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Marcus Ericsson survives spectacular crash during practice at Monza

Marcus Ericsson survived one of the most spectacular crashes in modern Formula One when his car hit the wall at 220mph during Friday’s practice for the Italian Grand Prix.

The 27-year-old Swede was hurtling towards the first corner at Monza – the Temple of Speed – when he lost control of his Sauber.

The car veered left into the Heineken-clad wall and somersaulted three times through the air before landing the right way up on the side of the track. The entire front of the car lay in bits on the tarmac.

 

Marcus Ericsson survived one of the most spectacular crashes in modern Formula One during Italian Grand Prix practice

His car hit the wall at 220mph at Monza before somersaulting three times through the air before landing the right way up

His car hit the wall at 220mph at Monza before somersaulting three times through the air before landing the right way up

The 27-year-old Swede was hurtling towards the first corner at Monza – the Temple of Speed – when he lost control

The 27-year-old Swede was hurtling towards the first corner at Monza – the Temple of Speed – when he lost control

Ericsson's car turned 180 degrees upside down as it continued to roll off the track during the terrifying incident

Ericsson’s car turned 180 degrees upside down as it continued to roll off the track during the terrifying incident

Stunning images show the car hurtling through the area at 220mph during Friday's second practice session

Stunning images show the car hurtling through the area at 220mph during Friday’s second practice session

Ericsson’s crash on Friday followed his team-mate Charles Leclerc’s miracle escape at Spa last weekend

Ericsson’s crash on Friday followed his team-mate Charles Leclerc’s miracle escape at Spa last weekend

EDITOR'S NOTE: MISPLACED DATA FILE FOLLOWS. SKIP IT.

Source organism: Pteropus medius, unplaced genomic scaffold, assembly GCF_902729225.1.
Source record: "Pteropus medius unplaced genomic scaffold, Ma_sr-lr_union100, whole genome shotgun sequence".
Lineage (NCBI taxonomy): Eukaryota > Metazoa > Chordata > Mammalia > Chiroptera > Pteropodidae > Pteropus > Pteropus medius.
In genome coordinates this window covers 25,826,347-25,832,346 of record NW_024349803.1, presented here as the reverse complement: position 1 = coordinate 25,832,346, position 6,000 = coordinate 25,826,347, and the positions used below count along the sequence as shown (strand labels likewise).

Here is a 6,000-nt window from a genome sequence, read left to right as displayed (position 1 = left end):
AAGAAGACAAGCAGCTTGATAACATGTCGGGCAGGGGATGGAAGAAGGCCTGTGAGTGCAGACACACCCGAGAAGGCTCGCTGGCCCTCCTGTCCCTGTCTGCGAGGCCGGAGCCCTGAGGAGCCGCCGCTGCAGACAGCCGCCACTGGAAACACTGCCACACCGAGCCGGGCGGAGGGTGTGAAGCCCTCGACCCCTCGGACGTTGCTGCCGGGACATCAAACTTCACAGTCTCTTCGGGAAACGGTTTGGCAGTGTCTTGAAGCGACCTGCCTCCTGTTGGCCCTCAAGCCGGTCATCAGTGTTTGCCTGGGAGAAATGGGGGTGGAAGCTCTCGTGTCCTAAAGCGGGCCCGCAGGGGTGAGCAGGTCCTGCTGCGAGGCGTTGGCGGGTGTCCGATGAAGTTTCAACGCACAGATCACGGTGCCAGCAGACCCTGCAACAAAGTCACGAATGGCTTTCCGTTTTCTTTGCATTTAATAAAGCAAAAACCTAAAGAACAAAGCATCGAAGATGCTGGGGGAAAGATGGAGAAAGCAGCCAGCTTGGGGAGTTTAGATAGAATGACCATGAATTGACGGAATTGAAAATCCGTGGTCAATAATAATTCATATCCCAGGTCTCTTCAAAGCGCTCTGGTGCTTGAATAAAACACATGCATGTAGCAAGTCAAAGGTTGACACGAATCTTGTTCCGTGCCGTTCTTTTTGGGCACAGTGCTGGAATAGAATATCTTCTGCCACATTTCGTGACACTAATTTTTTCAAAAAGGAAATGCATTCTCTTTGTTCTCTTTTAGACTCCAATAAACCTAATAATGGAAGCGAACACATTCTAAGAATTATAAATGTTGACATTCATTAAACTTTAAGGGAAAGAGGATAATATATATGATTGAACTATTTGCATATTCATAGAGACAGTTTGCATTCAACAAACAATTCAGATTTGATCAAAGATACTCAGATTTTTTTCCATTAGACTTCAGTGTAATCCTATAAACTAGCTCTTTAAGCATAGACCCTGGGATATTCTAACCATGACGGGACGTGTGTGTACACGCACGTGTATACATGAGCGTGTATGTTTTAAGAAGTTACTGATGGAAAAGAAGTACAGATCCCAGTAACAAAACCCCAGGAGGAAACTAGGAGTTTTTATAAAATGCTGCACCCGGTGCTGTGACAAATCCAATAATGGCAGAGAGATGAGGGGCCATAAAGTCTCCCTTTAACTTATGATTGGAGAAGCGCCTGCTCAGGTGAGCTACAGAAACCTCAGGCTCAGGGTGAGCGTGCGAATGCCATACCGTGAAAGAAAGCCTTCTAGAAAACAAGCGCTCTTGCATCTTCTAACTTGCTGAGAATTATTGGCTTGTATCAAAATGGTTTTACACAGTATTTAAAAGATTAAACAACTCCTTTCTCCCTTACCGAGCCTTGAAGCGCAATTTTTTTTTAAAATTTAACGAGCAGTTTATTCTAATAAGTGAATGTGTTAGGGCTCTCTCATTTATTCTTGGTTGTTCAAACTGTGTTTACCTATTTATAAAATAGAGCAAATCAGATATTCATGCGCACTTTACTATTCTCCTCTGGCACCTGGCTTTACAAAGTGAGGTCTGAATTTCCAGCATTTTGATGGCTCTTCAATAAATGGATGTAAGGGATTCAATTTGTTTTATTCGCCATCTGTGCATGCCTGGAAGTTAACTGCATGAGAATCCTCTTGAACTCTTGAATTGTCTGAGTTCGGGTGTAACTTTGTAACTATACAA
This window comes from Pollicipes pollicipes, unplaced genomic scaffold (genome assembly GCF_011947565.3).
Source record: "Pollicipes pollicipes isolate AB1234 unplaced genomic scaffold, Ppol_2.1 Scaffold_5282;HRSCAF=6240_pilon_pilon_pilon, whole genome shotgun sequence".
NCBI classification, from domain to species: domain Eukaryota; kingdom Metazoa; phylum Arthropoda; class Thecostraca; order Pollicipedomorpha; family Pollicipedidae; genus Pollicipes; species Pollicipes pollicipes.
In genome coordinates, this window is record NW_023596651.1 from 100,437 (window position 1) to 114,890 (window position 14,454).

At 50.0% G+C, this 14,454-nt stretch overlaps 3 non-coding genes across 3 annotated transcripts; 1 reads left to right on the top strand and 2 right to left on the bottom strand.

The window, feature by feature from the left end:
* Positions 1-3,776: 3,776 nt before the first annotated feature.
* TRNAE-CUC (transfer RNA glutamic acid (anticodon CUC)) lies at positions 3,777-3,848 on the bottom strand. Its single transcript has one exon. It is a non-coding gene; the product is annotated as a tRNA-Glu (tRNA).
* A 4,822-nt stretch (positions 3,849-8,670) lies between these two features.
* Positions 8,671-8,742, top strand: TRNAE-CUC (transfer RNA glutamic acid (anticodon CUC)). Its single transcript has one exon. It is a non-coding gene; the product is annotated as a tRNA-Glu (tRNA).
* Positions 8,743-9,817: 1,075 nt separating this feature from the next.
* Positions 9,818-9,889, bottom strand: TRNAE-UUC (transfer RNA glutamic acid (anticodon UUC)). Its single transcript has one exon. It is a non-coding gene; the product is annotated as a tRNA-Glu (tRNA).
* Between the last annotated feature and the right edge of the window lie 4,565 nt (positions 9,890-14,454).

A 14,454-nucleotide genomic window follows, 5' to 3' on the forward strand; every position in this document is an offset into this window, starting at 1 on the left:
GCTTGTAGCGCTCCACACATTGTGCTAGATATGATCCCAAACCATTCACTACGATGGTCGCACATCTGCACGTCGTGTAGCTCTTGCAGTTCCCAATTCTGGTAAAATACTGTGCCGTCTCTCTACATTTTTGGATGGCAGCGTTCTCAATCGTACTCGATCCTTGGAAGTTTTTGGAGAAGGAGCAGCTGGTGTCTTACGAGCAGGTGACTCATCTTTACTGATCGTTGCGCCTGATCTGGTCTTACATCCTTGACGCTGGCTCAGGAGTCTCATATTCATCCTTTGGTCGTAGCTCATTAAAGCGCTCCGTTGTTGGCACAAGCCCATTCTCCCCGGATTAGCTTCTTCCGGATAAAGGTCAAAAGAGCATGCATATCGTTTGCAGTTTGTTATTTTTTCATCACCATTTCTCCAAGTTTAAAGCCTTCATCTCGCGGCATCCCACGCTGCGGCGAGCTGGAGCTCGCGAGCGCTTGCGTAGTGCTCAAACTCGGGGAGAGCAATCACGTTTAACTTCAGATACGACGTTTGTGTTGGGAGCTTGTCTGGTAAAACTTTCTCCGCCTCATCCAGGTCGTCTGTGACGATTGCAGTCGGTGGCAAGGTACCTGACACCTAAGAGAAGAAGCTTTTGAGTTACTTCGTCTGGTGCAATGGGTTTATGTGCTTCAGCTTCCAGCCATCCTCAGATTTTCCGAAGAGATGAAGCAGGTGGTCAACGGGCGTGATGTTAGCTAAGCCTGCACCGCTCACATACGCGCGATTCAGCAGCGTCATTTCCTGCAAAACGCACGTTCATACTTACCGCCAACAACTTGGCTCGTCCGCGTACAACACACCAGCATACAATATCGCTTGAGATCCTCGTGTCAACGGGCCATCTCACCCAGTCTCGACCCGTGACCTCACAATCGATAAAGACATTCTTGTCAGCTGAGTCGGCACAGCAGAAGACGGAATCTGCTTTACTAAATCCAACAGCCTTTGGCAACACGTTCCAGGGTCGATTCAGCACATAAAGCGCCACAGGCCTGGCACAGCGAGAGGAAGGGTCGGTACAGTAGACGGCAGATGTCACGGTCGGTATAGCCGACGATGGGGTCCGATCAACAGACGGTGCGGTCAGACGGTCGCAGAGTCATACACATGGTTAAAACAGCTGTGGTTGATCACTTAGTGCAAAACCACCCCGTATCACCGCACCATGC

The halo safety device kept out Fernando Alonso’s flying McLaren last week and proved vital again for Ericsson

The halo safety device kept out Fernando Alonso’s flying McLaren last week and proved vital again for Ericsson

The car suffered exponential damage but fortunately Ericsson managed to walk away largely unscathed

The car suffered exponential damage but fortunately Ericsson managed to walk away largely unscathed

WHAT IS THE ‘HALO’?

The ‘halo’ was introduced at the start of the new Formula One season and it was designed to protect the drivers’ heads from flying debris.

It consists of a carbon fibre ring around the driver’s helmet, with a thin central pillar down the front, for both protection and support.  

The halo is mandatory, so all 20 cars sport it. Opinions on it vary – some feel it ruins the look of the cars, others say it is barely noticeable. Most, however, agree that it is necessary, in order to provide more protection to drivers.

Ericsson was helped out of the car and taken to the medical centre. He walked in through the gates for a check-up as marshals in orange overalls swarmed over the scene of the crash, clearing up the mess as second practice was brought to a halt by the red flag. 

‘I don’t know what happened,’ said Ericsson. ‘I am OK.’ He was limping as he returned to the garage and rubbing his neck.

Ericsson’s crash followed his team-mate Charles Leclerc’s miracle escape at Spa last weekend, when the halo safety device kept out Fernando Alonso’s flying McLaren. 

Alonso flew through the air and landed on Leclerc’s car during the first lap of Sunday’s Belgian Grand Prix. Footage showed Alonso’s front right wheel buckling on the titanium halo, which absorbed the full force of the hit and broke the McLaren’s suspension, rather than hitting Leclerc directly on the head as it would have done without the cockpit protection.

The device was introduced at the start of this season drivers’ championship despite opposition from traditionalists, who thought the three-pronged contraption an ugly addition that compromised the purity of open cockpit racing.

Even Leclerc, a 20-year-old Monegasque, was no fan. However, after walking away from the accident, he said: ‘I did not want the halo originally, but I have to say I am pleased it was over my head on Sunday.’

Marshals in orange overalls swarmed over the scene of the crash to clean the debris up and take the vehicle away

Marshals in orange overalls swarmed over the scene of the crash to clean the debris up and take the vehicle away

The second practice was brought to a halt by the red flag after the incident in Italy and heavy damage was clearly visible

The second practice was brought to a halt by the red flag after the incident in Italy and heavy damage was clearly visible

The Sauber car is recovered back to the pits on the back of a truck after Ericsson crashed in the second practice session

Ericsson, pictured after the crash, was helped out of the car and taken to the medical centre and looked shaken

Ericsson, pictured after the crash, was helped out of the car and taken to the medical centre and looked shaken

Read more at DailyMail.co.uk


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